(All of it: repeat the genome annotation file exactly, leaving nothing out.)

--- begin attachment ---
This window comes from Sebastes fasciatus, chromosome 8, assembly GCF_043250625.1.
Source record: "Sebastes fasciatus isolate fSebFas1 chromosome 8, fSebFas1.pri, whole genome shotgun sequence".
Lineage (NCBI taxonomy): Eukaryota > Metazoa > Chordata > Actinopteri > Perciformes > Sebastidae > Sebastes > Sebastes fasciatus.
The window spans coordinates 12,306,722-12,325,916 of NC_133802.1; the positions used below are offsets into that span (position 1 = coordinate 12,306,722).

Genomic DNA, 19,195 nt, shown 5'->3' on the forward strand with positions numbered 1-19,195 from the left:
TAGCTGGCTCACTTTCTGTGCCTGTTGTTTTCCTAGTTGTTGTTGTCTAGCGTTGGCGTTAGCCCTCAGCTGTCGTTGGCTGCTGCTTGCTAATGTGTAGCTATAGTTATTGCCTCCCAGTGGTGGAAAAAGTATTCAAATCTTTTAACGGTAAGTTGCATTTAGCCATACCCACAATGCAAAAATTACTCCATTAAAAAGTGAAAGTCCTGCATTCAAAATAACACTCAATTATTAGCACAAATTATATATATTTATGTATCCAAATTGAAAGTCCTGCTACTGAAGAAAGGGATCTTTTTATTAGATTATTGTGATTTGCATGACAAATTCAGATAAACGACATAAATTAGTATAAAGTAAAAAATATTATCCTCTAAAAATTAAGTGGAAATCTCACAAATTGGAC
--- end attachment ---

This window comes from Sebastes fasciatus, chromosome 8, assembly GCF_043250625.1.
Source record: "Sebastes fasciatus isolate fSebFas1 chromosome 8, fSebFas1.pri, whole genome shotgun sequence".
Lineage (NCBI taxonomy): Eukaryota > Metazoa > Chordata > Actinopteri > Perciformes > Sebastidae > Sebastes > Sebastes fasciatus.
The window spans coordinates 12,306,722-12,325,916 of NC_133802.1; the positions used below are offsets into that span (position 1 = coordinate 12,306,722).

Genomic DNA, 19,195 nt, shown 5'->3' on the forward strand with positions numbered 1-19,195 from the left:
TAGCTGGCTCACTTTCTGTGCCTGTTGTTTTCCTAGTTGTTGTTGTCTAGCGTTGGCGTTAGCCCTCAGCTGTCGTTGGCTGCTGCTTGCTAATGTGTAGCTATAGTTATTGCCTCCCAGTGGTGGAAAAAGTATTCAAATCTTTTAACGGTAAGTTGCATTTAGCCATACCCACAATGCAAAAATTACTCCATTAAAAAGTGAAAGTCCTGCATTCAAAATAACACTCAATTATTAGCACAAATTATATATATTTATGTATCCAAATTGAAAGTCCTGCTACTGAAGAAAGGGATCTTTTTATTAGATTATTGTGATTTGCATGACAAATTCAGATAAACGACATAAATTAGTATAAAGTAAAAAATATTATCCTCTAAAAATTAAGTGGAAATCTCACAAATTGGAC